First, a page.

Open Source Health Software Conference

So I have two small news items.

First, I am renaming the yearly Houston Open Source Conference from fosshealth to OSHealthCon, which just stands for Open Source Health Software Conference. Why the name change? Well, it is caused by the need for me to distance myself from the term “free”. I know what “free” means when you are talking about software, but again and again, the term is abused by people with a proprietary agenda.

People would talk about the differences between “free software” vs “commercial software” implicitly insulting any professional who wants to use freedom-respecting licenses.So I am throwing in the towel. I am not going to fight this battle any more. At some point, I have to decide if I am going to advocate for freedom, or for one particular way of talking about freedom.

The other important news item is that I have started posting the 09 Videos up to www.OSHealthCon.com.

This is our first stab at videoing our own conference, and the results are just as amateurish as you might expect. Still, if you can tolerate the sound, there is a tremendous amount of insight available there.

I will be posting new videos there as I sort out how to make blip.tv transcoding work on GNU/Linux.

-FT

Health of the Source

I pretty regularly give a talk entitled “The health of the source”. The subject of the talk is everything that has happened in health FOSS, since the last time I gave the talk. Thankfully things move along fast enough that I am never short of content. You will find this article dripping with useful bias and opinion. This is not merely a list of projects but also what I think of the projects. I might be omitting your favorite project intentionally, because I think it is irrelevant, OR out of ignorance, OR because I am limiting the scope. For instance this time I did not include much on clinical research (openclinica) or imaging, since my TEPR audience might not be interested in those.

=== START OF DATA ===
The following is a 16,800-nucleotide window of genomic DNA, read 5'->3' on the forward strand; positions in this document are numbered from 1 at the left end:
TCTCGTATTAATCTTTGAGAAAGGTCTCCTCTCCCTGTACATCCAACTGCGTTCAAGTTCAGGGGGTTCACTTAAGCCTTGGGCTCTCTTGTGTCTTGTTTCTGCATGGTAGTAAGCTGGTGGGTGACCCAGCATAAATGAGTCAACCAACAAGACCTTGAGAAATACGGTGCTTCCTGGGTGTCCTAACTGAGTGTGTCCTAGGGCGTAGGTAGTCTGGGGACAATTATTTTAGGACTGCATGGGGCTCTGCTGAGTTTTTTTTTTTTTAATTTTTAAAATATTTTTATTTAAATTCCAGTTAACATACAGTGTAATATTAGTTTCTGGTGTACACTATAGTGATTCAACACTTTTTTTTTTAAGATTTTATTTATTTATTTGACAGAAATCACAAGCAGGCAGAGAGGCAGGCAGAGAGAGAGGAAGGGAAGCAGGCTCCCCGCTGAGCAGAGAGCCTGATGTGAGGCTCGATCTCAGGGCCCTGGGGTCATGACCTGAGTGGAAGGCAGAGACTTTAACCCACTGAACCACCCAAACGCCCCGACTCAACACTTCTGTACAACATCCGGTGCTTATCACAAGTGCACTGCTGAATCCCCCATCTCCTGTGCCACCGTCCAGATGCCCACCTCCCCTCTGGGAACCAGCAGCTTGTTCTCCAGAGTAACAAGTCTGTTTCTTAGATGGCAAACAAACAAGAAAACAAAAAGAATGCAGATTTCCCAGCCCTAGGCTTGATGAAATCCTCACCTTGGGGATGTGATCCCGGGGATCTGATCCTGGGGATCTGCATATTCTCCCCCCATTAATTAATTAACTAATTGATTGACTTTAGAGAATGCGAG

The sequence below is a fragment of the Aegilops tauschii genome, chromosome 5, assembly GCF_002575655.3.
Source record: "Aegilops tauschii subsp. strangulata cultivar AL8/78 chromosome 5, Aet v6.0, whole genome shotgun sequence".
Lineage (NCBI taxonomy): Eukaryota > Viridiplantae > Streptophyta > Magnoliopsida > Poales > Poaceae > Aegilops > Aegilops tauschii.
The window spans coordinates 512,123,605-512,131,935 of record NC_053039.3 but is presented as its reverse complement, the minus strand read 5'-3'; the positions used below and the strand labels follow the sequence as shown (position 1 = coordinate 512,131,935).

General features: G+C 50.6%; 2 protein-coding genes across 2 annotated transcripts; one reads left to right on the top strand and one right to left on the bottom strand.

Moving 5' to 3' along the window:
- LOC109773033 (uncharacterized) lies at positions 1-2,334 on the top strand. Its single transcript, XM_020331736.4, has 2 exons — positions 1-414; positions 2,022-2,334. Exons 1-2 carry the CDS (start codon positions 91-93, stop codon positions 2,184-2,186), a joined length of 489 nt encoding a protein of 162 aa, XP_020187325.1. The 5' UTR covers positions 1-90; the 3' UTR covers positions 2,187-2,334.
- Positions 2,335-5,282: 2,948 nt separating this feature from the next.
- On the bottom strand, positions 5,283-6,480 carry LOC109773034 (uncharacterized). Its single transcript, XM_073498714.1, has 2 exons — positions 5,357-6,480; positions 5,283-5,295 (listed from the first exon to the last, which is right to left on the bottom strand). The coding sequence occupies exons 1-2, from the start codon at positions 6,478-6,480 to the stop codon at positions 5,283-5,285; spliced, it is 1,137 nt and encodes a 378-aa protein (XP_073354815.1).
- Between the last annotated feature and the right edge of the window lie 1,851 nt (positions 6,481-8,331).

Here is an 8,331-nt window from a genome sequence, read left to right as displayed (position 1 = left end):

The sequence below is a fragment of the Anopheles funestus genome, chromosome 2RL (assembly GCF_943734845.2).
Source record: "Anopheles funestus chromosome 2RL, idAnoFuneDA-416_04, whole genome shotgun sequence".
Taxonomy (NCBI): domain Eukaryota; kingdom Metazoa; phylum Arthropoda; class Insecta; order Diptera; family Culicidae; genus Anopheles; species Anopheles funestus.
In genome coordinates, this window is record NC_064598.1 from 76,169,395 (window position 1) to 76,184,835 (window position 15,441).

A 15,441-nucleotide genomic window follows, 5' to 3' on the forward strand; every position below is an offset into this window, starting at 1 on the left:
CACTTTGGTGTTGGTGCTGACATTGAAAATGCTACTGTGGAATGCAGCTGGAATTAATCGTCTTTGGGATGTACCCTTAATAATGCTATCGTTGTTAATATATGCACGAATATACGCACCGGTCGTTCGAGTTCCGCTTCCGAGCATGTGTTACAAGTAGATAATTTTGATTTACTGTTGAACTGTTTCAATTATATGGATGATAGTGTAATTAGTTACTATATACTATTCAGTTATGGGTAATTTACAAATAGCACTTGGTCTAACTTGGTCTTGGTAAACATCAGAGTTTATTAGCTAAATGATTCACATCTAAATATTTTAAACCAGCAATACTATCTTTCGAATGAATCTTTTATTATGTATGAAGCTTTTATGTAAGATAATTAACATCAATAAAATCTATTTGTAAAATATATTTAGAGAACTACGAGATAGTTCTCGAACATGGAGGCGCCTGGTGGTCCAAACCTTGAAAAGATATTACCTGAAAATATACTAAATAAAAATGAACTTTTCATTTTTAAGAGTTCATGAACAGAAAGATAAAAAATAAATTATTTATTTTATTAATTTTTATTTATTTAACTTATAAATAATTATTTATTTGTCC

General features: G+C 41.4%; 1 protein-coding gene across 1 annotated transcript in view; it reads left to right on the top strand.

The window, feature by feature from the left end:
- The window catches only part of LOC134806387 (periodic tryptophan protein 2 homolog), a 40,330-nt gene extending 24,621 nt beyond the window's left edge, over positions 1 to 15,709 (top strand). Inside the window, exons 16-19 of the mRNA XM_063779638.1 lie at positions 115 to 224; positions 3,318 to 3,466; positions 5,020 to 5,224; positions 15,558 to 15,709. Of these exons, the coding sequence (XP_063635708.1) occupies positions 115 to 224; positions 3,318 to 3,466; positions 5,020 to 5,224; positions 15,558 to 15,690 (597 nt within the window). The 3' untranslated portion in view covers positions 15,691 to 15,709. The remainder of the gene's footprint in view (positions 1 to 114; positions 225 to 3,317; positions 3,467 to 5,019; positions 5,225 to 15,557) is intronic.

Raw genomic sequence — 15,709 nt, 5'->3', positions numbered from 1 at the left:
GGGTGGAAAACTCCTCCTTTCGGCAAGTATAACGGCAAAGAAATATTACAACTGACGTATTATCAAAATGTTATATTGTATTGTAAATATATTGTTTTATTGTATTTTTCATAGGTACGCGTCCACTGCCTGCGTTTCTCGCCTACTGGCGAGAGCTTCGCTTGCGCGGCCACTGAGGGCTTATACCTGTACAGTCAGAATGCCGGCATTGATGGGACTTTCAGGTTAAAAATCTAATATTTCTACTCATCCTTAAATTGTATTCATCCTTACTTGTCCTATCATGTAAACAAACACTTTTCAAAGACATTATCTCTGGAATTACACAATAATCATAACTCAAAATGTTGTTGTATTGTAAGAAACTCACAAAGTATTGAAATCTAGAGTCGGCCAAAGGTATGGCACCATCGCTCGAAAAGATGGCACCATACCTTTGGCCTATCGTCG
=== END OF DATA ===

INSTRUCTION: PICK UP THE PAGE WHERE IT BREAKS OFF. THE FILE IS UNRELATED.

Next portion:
This intended to reference Larry Walls regular summary of the perl community typically entitled “state of the onion“. (I am suffering from pun envy here… if you have something better… let me know) As I was writing yet another throw-away Open Office presentation, I was lamenting the fact that I had not posted anything really meaty on my blog lately, and I thought I should post my presentation. Then I was thinking how each page of my presentation would really serve as a blog post by itself. Then I realized that I could write one blog post, and if I kept each page short enough to fit above the fold on my little laptop, I could make a postentation. ( <- just invented this word)

So if you would like, you can now read my latest presentation just by clicking on the page numbers on this post. Hopefully it is coherent enough to read without me talking about each slide. But if not, leave me a comment and I will try and fix things.

Credit where it is due

I use this forum to grip quite a bit. When someone does something silly or stupid, I do not hesitate to blast them. It is only fitting that when someone does something right, they get equal time for praise.

Skip McGaughey and his new group the Open Health Tools seem to qualify. Here is what they have done right:

  • They have some of the most important players already committed to the movement, including Eclipse, IBM, Red Hat and the VA.
  • They are posting the minutes to their meetings on the web, demonstrating a commitment to openness.
  • They already have a good FAQ which is complete enough to include some of their thoughts on licensing. Again, openness.
  • They are posting detailed information about their initial project.
  • Skip already has credibility in the community because of his participation within Eclipse community.
  • The particpants in may cases are already releasing substantial health code-bases, so the group has lots of “doers”.

Its not often that I can recommend someone out of the gate, but so far it appears that the Open Health Tools group is firing on all cylinders. They only thing left to do is make new, relevant, and usable code that gets deployed in real clinical environments.

Modern Healthcare interpreted my reaction to the groups announcement as “skeptical“, which I would probably rephrase as “hopeful”. (The problem with generally being skeptical is that even your hope can come across as negative….)

But who cares what I have to say? Dana Blankenhorn already has an interview with Skip McGaughey up, and it is definitely worth a read!!

-FT